Buddha board, Buddha hands

Some brush paintings the easy way. I did these on the Buddha board with a brush and water, then–quick!–scanned them before the images faded away. This is actually a great way to work on an idea or just to piddle around until an idea forms itself.

This single hand image ended up getting transferred to t-shirts for my kids and my niece and nephew last Christmas.

I have tried and tried to find out exactly how the surface of the Buddha board is made. It’s definitely cardboard with some sort of slip over–a clay of some kind? Would love to be able to buy large pieces of it but I can’t even find out the proper name for the board.

Anybody out there know more about this?

In the meantime, regardless of whether I’m able to pin down what it is, it’s awfully fun to work with.

A little art homework

Skipped my walk today so I could use the quiet time before most folks were up to do a little art practice.

Are they “good”?  Probably not. But they served their purpose.

This one isn’t really so blue and green. I had the white balance set for something else and forgot to change it. I sort of like it, though.

On this one I had to laugh at myself. I was paying such careful attention to what I was doing, but at some point I carefully placed this one aside to dry, and inadvertently set it over the tiny stub of a still-burning stick of incense.  Oops.

So much for mindfulness.

Next time–first the tea, then the art.

Lotus Moon, maple leaves, and ink

Clad in black robe,
I should have no attraction to
the shapes and scents of this world
but how can I keep the precept of detachment
gazing at today’s crimson maple leaves?

~Otagaki Rengetsu (1791–1875)(trans. John Stevens)

Found a link to what looks like a wonderful art exhibit on the life and work of the Buddhist nun Rengetsu.  Alas, the exhibit’s in Canberra, Australia, clear around the globe from me.  Lots of interesting stuff about Rengetsu (whose name means Lotus Moon) and her poetry, paintings, and pottery on the site, though.

I can’t claim to skills like hers (in either artwork or commitment to detachment), but I painted this over the weekend as part of my art practice for this season of crimson maple leaves.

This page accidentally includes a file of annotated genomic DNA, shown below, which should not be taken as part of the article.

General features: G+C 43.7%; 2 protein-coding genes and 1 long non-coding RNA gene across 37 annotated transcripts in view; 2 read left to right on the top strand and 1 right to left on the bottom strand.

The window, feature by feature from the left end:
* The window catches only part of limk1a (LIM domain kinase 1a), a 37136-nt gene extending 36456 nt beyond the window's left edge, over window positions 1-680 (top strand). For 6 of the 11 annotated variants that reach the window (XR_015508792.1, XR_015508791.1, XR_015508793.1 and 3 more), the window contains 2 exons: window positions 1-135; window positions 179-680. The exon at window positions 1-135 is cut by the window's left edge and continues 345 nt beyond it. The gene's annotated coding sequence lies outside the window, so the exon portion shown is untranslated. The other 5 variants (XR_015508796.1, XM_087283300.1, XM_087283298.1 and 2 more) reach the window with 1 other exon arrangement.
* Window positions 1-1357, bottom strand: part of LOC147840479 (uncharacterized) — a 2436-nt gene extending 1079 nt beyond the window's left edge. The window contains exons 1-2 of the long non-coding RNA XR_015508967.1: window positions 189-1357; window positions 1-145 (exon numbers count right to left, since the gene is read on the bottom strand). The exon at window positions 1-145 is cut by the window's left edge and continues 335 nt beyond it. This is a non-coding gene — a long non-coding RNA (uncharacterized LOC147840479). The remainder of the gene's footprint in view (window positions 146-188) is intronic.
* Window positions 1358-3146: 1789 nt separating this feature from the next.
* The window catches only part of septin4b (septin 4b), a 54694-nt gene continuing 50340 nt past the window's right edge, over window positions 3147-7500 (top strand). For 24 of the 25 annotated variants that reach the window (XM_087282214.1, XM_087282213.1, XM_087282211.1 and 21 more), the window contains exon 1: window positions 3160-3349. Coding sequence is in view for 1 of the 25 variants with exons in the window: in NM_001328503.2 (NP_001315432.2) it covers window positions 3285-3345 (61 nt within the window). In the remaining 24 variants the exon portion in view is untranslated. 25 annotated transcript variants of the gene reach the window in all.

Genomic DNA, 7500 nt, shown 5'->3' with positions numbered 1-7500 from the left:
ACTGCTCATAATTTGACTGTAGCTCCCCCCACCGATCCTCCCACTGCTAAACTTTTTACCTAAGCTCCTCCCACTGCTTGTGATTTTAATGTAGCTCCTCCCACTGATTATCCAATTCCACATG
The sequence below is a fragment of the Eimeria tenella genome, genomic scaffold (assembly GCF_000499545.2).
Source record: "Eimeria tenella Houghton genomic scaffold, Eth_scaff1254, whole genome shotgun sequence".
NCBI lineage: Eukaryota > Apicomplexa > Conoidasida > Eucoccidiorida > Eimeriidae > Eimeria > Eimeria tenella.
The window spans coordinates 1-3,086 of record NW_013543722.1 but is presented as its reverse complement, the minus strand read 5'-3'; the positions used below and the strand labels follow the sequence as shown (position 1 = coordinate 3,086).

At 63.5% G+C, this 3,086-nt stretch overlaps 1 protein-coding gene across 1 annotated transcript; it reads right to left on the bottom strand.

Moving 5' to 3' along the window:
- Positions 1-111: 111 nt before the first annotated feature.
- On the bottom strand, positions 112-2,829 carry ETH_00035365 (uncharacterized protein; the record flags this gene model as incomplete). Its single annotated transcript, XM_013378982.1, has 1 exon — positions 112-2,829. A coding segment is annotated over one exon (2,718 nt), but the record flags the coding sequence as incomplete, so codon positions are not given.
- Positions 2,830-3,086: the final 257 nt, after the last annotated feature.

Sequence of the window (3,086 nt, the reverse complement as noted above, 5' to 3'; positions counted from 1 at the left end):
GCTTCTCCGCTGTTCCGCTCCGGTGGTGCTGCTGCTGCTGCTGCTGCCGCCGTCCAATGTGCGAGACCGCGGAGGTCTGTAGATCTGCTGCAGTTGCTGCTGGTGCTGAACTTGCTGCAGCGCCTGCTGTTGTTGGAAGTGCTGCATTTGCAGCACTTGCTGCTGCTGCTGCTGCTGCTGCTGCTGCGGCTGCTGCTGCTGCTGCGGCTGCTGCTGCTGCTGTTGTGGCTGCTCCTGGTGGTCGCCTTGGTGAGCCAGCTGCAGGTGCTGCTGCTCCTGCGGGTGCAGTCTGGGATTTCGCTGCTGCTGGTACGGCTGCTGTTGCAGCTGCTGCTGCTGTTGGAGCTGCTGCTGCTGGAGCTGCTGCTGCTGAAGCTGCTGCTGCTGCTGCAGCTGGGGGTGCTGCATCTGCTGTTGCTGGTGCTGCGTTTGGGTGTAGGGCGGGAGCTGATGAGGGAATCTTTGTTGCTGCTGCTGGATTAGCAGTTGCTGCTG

Spinner, 1990-2008

[cross-posted to my other blog, The Cat Person’s Dog Blog]

Both of my dogs are hams. They were born ready for their closeups, they live for the spotlight, and they crave attention. Nemo the cat, too, loves to be where the people are, and has been in more than her share of photos.

Not so Spinner, who shuffled off her (9th) mortal coil late this morning. Spins was a cat of great dignity, poise, and composure, and we miss her already. Up until a few days ago, she enjoyed the company of 2-legged creatures, but she seldom actively courted attention. Even so, we often found that she had crept quietly onto the lap of a family member distracted by what they were reading or watching on television, and long after arthritis had begun to compromise her mobility, she would periodically surprise us by jumping up onto a bed or the couch so she could sleep near her people.

A rusty cinnamon-colored young cat when we adopted her through extremely formal channels (i.e., pulling up to the home of someone displaying a “FREE KITTENS” sign and knocking on the door), Spinner displayed her true colors, a rich deep black (with a tiny patch of white hairs over her breastbone) soon after she came home with us and began eating cat food–it seems that her previous (vegetarian–not that there’s anything wrong with that) owners had been feeding her a meatless diet. Mostly oatmeal.

Spinner came home with us to help us celebrate First Child’s 2nd birthday, and though she has been loving with all of us, she was His Cat, and she (and he) knew it. She earned her name within moments of arriving at our house, by hopping onto the treadle of my spinning wheel and riding up and down for a few turns. Though she never did that again, she was instantly christened Spinner, and the name stuck.

I hadn’t realized until today that Spinner was far too civilized and self-contained to court or even tolerate the paparazzi. In my thousands of photos, there is not one good photo of Spinner. Perhaps it will do to post here three images of this lovely but disappearing cat that I painted last spring as an art assignment.

Spinner died this morning at the ripe old kitty age of 18, having lived her years fully and happily, being completely herself at every moment. In the words of the gatha, let me respectfully remind you that life and death are of supreme importance . . . do not squander your life.